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Brainstem dysfunction in critically ill patients

Abstract

The brainstem conveys sensory and motor inputs between the spinal cord and the brain, and contains nuclei of the cranial nerves. It controls the sleep-wake cycle and vital functions via the ascending reticular activating system and the autonomic nuclei, respectively. Brainstem dysfunction may lead to sensory and motor deficits, cranial nerve palsies, impairment of consciousness, dysautonomia, and respiratory failure. The brainstem is prone to various primary and secondary insults, resulting in acute or chronic dysfunction. Of particular importance for characterizing brainstem dysfunction and identifying the underlying etiology are a detailed clinical examination, MRI, neurophysiologic tests such as brainstem auditory evoked potentials, and an analysis of the cerebrospinal fluid. Detection of brainstem dysfunction is challenging but of utmost importance in comatose and deeply sedated patients both to guide therapy and to support outcome prediction. In the present review, we summarize the neuroanatomy, clinical syndromes, and diagnostic techniques of critical illness-associated brainstem dysfunction for the critical care setting.

Introduction: the concept of brainstem dysfunction

The brainstem is the caudal portion of the brain that connects the diencephalon to the spinal cord and the cerebellum [1]. The brainstem mediates sensory and motor pathways between the spinal cord and the brain and contains nuclei of the cranial nerves, the ascending reticular activating system (ARAS), and the autonomic nuclei. It controls the brainstem reflexes and the sleep-wake cycle and is responsible for the autonomic control of the cardiocirculatory, respiratory, digestive, and immune systems. Brainstem dysfunction may result from various acute or chronic insults, including stroke, infectious, tumors, inflammatory, and neurodegenerative diseases. In the context of critical illness, the brainstem can be susceptible to various insults that can be categorized as structural and non-structural origin. Brainstem dysfunction can then contribute to impairment of consciousness, cardiocirculatory and respiratory failure, and thus increased mortality [2,3,4,5].

In the present review, we describe brainstem functional neuroanatomy, clinical syndromes, and assessment methods before addressing the concept of critical illness-associated brainstem dysfunction.

Functional neuroanatomy of the brainstem

The brainstem can be categorized into three major parts: midbrain, pons, and medulla oblongata (Figs. 1 and 2). The brainstem contains both gray and white matter, with the basilar artery representing the vascular supply. The gray matter includes the nuclei of the cranial nerves (anterior part), the ARAS (posterior part), the extrapyramidal and the central autonomic nervous system (ANS). This gray matter controls brainstem reflexes, arousal, automatic movements, and homeostasis, respectively. The white matter is composed of ascending sensory pathways and descending pyramidal and extrapyramidal pathways (Table 1).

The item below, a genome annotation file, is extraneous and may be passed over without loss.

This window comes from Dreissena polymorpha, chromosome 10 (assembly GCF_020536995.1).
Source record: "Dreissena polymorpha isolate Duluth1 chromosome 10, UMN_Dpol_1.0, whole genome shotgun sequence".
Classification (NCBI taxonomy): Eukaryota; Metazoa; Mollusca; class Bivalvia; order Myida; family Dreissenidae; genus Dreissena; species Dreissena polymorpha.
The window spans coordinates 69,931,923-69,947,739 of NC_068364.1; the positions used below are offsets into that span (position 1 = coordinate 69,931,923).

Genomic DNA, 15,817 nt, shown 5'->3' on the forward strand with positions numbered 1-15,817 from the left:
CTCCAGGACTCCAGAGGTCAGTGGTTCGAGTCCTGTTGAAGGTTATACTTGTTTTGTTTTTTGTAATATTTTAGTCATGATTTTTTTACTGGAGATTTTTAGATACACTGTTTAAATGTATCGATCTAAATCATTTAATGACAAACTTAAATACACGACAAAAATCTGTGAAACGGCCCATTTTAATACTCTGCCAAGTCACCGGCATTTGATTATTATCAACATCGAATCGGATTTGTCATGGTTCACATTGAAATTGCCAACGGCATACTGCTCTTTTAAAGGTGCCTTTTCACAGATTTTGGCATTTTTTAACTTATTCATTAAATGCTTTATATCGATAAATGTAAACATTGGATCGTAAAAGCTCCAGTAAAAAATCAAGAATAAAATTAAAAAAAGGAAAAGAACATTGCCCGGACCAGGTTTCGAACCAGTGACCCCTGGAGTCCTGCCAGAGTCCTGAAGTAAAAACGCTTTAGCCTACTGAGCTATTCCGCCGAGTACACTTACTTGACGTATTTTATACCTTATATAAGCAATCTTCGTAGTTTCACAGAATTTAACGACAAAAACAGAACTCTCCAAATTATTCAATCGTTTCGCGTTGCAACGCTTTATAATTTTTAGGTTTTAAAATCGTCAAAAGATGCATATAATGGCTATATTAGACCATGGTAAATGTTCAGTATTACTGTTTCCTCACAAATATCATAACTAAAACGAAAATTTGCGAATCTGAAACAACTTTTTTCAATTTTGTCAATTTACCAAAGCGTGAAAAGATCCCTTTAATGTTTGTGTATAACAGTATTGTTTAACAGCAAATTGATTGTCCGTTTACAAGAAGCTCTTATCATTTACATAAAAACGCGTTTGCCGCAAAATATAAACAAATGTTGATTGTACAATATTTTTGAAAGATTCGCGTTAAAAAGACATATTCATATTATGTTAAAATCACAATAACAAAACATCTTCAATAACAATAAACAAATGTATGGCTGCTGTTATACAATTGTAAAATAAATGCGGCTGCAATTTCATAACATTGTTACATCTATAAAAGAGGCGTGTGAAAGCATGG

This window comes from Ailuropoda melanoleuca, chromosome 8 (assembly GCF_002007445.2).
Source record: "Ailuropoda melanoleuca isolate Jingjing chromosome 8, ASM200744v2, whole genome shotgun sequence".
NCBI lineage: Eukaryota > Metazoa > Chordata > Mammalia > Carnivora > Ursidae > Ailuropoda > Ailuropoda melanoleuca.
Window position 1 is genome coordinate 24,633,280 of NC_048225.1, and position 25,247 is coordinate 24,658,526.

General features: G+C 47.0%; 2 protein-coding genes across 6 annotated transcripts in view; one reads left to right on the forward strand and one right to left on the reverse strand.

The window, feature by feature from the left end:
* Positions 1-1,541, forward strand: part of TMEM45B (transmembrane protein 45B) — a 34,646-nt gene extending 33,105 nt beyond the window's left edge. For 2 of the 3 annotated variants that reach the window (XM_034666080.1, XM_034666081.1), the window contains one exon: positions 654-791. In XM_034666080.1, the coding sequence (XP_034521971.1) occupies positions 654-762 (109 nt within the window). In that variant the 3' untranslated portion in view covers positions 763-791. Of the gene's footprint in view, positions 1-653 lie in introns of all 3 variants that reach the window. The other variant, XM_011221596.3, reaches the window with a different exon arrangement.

Fig. 1
figure1

General anatomy of the brainstem and oculocephalic circuit. A Anatomical sagittal sections. B Representation of the sagittal section plans and of the oculocephalic circuit (ventral part)

Fig. 2
figure2

Anatomical axial sections of the brainstem. a Representation of the brainstem (dorsal part) and of the axial sections plans. b, c Midbrain axial sections. d Pons axial sections. e Medulla oblongata axial sections

Table 1 Functional neuroanatomy for the intensivist

Brainstem syndromes and assessment

Brainstem pathology should be considered in cases of (a) sensory or motor deficits combined with cranial nerve palsy, (b) impairment of consciousness, (c) dysautonomia, or (d) neurological respiratory failure.

Brainstem motor and sensory deficits and cranial nerve palsy

The pyramidal and extrapyramidal tracts connect the upper motor neurons and the extrapyramidal nuclei with the lower motor neurons located in either the brainstem or the spinal cord [6]. While the former controls voluntary movement, the latter is involved in reflexes, motion, complex movements, and postural control (Tables 1 and 2). Upper motor neuron damage can lead to symptoms, ranging from hemiparesis to the locked-in syndrome, which is typically characterized by intact awareness, quadriplegia, anarthria, and absence of eye movements except for preserved vertical gaze. It usually results from bilateral pontine white matter lesions [7]. Characteristic clinical features of brainstem lesions include ipsilateral cranial nerve palsies or cerebellar signs combined with contralateral motor deficits. Brainstem lesions may present with abnormal movements, such as hemichorea, hemiballism, dystonia, tremor, asterixis, pseudo-athetosis, and non-epileptic myoclonus [8] (Table 2). Bilateral motor corticobulbar tract lesion may present with swallowing impairment, dysphagia, dysphonia, velo-pharyngo-laryngeal impairments, uncontrollable crying/laughing episodes, and emotional lability (i.e., pseudobulbar affect; Table 2). A brainstem lesion of the posterior column-medial lemniscus pathway and the spinothalamic tract results in a contralateral proprioceptive/touch and temperature/pain deficit, respectively.

Table 2 Functional anatomy of the brainstem